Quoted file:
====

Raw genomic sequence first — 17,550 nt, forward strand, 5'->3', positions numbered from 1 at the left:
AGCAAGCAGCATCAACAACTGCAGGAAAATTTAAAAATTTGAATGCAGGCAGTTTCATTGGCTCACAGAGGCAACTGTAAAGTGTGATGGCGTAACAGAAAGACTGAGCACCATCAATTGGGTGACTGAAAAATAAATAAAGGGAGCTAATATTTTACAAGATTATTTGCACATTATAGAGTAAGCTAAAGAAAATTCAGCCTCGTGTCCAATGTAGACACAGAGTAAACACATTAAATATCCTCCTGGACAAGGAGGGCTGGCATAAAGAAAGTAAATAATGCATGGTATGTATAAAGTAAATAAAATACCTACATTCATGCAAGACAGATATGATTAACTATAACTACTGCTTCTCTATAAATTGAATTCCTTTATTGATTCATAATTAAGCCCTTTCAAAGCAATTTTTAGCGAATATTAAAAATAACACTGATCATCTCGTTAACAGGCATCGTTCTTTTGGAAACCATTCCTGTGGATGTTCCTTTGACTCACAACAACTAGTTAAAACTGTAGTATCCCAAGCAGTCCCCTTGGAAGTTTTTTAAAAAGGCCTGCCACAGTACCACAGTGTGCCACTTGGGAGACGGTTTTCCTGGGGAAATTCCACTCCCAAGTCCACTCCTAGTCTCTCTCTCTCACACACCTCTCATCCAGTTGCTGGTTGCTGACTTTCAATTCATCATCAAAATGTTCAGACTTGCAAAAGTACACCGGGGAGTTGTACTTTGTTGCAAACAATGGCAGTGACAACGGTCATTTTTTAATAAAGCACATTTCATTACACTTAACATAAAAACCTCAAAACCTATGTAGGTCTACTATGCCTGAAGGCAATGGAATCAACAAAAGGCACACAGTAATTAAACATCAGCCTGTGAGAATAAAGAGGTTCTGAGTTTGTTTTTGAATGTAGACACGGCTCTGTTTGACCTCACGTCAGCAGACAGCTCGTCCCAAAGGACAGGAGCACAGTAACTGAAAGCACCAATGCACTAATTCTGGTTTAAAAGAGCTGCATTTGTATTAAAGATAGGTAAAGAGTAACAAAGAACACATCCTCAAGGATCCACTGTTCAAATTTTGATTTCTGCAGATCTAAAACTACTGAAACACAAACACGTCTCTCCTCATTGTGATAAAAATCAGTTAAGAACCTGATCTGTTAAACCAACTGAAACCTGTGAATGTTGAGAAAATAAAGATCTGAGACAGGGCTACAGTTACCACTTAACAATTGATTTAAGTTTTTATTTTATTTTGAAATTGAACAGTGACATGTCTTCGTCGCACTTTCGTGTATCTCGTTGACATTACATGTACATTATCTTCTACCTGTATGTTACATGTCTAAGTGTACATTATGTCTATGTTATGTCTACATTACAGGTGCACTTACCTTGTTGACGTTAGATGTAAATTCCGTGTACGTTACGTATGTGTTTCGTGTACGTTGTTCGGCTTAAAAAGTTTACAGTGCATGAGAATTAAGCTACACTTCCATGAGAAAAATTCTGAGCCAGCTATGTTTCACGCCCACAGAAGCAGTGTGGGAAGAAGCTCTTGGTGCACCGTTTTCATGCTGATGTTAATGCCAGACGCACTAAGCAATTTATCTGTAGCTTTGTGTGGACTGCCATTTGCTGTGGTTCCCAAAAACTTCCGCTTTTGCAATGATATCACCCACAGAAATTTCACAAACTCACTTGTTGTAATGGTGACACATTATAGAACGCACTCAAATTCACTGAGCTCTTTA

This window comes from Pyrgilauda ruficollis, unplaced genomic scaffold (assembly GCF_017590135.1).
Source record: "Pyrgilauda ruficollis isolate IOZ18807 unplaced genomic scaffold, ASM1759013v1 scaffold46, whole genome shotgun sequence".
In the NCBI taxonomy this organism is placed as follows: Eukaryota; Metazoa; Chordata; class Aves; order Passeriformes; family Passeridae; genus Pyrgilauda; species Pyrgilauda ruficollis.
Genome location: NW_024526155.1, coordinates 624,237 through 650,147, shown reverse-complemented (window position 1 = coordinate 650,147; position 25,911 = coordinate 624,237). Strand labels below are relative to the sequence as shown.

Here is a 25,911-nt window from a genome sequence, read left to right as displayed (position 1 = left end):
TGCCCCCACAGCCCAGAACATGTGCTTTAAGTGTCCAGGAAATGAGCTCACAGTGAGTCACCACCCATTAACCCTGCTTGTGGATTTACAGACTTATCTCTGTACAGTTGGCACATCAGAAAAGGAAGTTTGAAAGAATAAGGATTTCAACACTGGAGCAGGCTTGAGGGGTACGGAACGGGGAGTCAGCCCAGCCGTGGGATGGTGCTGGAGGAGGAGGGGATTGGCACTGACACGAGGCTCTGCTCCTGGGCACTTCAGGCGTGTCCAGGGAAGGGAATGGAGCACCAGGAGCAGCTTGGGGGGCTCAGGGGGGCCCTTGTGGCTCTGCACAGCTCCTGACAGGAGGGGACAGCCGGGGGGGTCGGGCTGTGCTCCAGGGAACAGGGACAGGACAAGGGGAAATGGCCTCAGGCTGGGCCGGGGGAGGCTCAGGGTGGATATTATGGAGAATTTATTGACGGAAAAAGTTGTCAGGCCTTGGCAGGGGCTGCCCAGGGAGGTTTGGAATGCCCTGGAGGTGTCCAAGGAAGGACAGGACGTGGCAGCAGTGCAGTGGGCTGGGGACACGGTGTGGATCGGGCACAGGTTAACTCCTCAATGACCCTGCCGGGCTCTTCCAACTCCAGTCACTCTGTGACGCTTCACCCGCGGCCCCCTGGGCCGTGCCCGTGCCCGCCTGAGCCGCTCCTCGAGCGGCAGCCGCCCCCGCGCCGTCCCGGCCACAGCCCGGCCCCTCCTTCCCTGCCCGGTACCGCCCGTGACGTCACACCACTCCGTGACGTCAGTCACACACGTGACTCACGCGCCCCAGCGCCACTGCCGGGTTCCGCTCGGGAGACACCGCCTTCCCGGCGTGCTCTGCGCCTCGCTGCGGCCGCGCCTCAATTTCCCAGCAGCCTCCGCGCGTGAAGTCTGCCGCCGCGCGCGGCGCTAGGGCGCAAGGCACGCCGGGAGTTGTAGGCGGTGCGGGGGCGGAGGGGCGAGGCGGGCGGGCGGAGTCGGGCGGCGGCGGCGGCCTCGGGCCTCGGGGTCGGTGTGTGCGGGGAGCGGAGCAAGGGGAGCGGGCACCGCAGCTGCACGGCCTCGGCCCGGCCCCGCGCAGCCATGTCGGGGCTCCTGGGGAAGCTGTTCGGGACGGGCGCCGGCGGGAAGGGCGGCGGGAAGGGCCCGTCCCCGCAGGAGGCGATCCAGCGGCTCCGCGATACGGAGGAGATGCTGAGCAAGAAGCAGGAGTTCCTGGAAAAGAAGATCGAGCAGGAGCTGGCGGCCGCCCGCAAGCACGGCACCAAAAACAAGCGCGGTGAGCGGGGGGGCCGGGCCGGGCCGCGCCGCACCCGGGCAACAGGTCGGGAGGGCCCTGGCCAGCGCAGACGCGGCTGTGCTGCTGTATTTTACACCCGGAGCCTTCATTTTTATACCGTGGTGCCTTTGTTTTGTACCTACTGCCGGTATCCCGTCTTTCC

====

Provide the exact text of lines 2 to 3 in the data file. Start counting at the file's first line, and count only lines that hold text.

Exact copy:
AGCAAGCAGCATCAACAACTGCAGGAAAATTTAAAAATTTGAATGCAGGCAGTTTCATTGGCTCACAGAGGCAACTGTAAAGTGTGATGGCGTAACAGAAAGACTGAGCACCATCAATTGGGTGACTGAAAAATAAATAAAGGGAGCTAATATTTTACAAGATTATTTGCACATTATAGAGTAAGCTAAAGAAAATTCAGCCTCGTGTCCAATGTAGACACAGAGTAAACACATTAAATATCCTCCTGGACAAGGAGGGCTGGCATAAAGAAAGTAAATAATGCATGGTATGTATAAAGTAAATAAAATACCTACATTCATGCAAGACAGATATGATTAACTATAACTACTGCTTCTCTATAAATTGAATTCCTTTATTGATTCATAATTAAGCCCTTTCAAAGCAATTTTTAGCGAATATTAAAAATAACACTGATCATCTCGTTAACAGGCATCGTTCTTTTGGAAACCATTCCTGTGGATGTTCCTTTGACTCACAACAACTAGTTAAAACTGTAGTATCCCAAGCAGTCCCCTTGGAAGTTTTTTAAAAAGGCCTGCCACAGTACCACAGTGTGCCACTTGGGAGACGGTTTTCCTGGGGAAATTCCACTCCCAAGTCCACTCCTAGTCTCTCTCTCTCACACACCTCTCATCCAGTTGCTGGTTGCTGACTTTCAATTCATCATCAAAATGTTCAGACTTGCAAAAGTACACCGGGGAGTTGTACTTTGTTGCAAACAATGGCAGTGACAACGGTCATTTTTTAATAAAGCACATTTCATTACACTTAACATAAAAACCTCAAAACCTATGTAGGTCTACTATGCCTGAAGGCAATGGAATCAACAAAAGGCACACAGTAATTAAACATCAGCCTGTGAGAATAAAGAGGTTCTGAGTTTGTTTTTGAATGTAGACACGGCTCTGTTTGACCTCACGTCAGCAGACAGCTCGTCCCAAAGGACAGGAGCACAGTAACTGAAAGCACCAATGCACTAATTCTGGTTTAAAAGAGCTGCATTTGTATTAAAGATAGGTAAAGAGTAACAAAGAACACATCCTCAAGGATCCACTGTTCAAATTTTGATTTCTGCAGATCTAAAACTACTGAAACACAAACACGTCTCTCCTCATTGTGATAAAAATCAGTTAAGAACCTGATCTGTTAAACCAACTGAAACCTGTGAATGTTGAGAAAATAAAGATCTGAGACAGGGCTACAGTTACCACTTAACAATTGATTTAAGTTTTTATTTTATTTTGAAATTGAACAGTGACATGTCTTCGTCGCACTTTCGTGTATCTCGTTGACATTACATGTACATTATCTTCTACCTGTATGTTACATGTCTAAGTGTACATTATGTCTATGTTATGTCTACATTACAGGTGCACTTACCTTGTTGACGTTAGATGTAAATTCCGTGTACGTTACGTATGTGTTTCGTGTACGTTGTTCGGCTTAAAAAGTTTACAGTGCATGAGAATTAAGCTACACTTCCATGAGAAAAATTCTGAGCCAGCTATGTTTCACGCCCACAGAAGCAGTGTGGGAAGAAGCTCTTGGTGCACCGTTTTCATGCTGATGTTAATGCCAGACGCACTAAGCAATTTATCTGTAGCTTTGTGTGGACTGCCATTTGCTGTGGTTCCCAAAAACTTCCGCTTTTGCAATGATATCACCCACAGAAATTTCACAAACTCACTTGTTGTAATGGTGACACATTATAGAACGCACTCAAATTCACTGAGCTCTTTA

This window comes from Pyrgilauda ruficollis, unplaced genomic scaffold (assembly GCF_017590135.1).